In anticipation of the healthcare summit details of the plan that the president will propose are beginning to come out:
WASHINGTON — President Obama will propose on Monday giving the federal government new power to block excessive rate increases by health insurance companies, as he rolls out comprehensive legislation to revamp the nation’s health care system, White House officials said Sunday.
The president’s legislation aims to bridge differences between the bills adopted by the House and Senate late last year, and to frame his debate with Republicans over health policy at a televised meeting on Thursday.
By focusing on the effort to tighten regulation of insurance costs, a new element not included in either the House or Senate bills, Mr. Obama is seizing on outrage over recent premium increases of up to 39 percent announced by Anthem Blue Cross of California and moving to portray the Democrats’ health overhaul as a way to protect Americans from profiteering insurers.
I have little doubt that the move will be popular. I’m not as confident that it would be effective even if it were to be enacted into law. If the rates are set above the market clearing price, it’s yet another case of private profits and public costs. If the rates are set below the market clearing price, it will create shortages. How confident are you in the ability of the central planners to set rates correctly?
And that it will be enacted into law isn’t a done deal. Clearly, this would be a new bill, would need to be passed by both houses of Congress, and it would effectively required 60 votes in the Senate to pass. Will Congressional Republicans find this approach appealing? It’s hard for me to imagine that they will.
Even Republicans more moderate than those in Congress are troubled by the approach. For example, James Joyner see it is bizarre:
This would, in effect, turn private health insurance companies into public utilities. And, while that makes some sense in the case of monopoly providers for vital services where efficiencies won’t allow multiple competitors — multiple power grids and the like are not feasible — it’s truly a bizarre idea in a field, such as health insurance, where dozens of providers exist and the barriers to entry for other competitors are relatively low.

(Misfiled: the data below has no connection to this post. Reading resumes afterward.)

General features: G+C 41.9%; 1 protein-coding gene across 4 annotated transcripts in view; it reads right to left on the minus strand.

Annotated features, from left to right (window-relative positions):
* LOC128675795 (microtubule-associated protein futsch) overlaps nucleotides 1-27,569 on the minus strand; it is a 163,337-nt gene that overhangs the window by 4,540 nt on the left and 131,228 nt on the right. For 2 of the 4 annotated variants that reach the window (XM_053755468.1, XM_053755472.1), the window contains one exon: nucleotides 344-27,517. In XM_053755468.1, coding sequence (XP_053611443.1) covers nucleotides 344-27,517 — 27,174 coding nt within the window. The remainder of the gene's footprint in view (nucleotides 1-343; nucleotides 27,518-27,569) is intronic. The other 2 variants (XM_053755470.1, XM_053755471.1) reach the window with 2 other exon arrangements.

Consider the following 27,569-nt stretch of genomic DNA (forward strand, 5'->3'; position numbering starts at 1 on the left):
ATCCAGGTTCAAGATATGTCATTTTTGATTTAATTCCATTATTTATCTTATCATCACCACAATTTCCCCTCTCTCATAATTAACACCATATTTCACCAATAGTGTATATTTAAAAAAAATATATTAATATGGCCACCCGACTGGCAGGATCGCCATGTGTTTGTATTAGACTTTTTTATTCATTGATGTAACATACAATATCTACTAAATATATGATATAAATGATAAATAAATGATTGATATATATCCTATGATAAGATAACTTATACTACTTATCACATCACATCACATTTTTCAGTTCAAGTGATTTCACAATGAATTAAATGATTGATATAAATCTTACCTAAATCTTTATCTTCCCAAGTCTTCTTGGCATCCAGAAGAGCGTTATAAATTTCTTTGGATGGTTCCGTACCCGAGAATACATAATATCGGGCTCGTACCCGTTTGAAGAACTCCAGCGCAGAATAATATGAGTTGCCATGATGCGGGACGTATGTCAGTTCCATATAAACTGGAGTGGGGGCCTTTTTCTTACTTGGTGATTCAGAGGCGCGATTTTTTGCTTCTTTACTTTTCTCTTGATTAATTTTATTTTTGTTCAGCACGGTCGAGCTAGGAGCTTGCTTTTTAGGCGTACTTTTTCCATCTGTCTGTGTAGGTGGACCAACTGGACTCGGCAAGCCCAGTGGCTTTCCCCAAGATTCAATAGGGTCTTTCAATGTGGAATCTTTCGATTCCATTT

It’s not unprecedented. After all, half of the states already regulate healthcare insurance premium rates to some degree. And healthcare insurance premium rates are regulated strictly in OECD countries other than the United States.
I think it also bears mentioning that the president’s actions fully vindicate the view of those who predicted that, after letting the Democrats and Republicans in the House and Senate duke it out over their versions of healthcare reform, President Obama would swoop in with a plan of his own. IIRC that’s a component of the community organizer theory of the Obama presidency.
It remains to be seen whether the strategem will prove effective.
I also don’t think it can be said often enough: healthcare insurance premiums rise as healthcare costs rise. If you want insurance premiums control the rate of change of healthcare insurance premiums, you must control the rate of change of healthcare costs.
That healthcare premiums are rising faster than healthcare costs as in California is not a contradiction of that simple fact of insurance. It stands to reason that premium increases are front-loaded, i.e. that, if insurers anticipate future increases in healthcare costs, they will increase premiums now. Rather the move is a vote of no confidence in the bills that are currently under consideration do much about restraining increasing healthcare costs.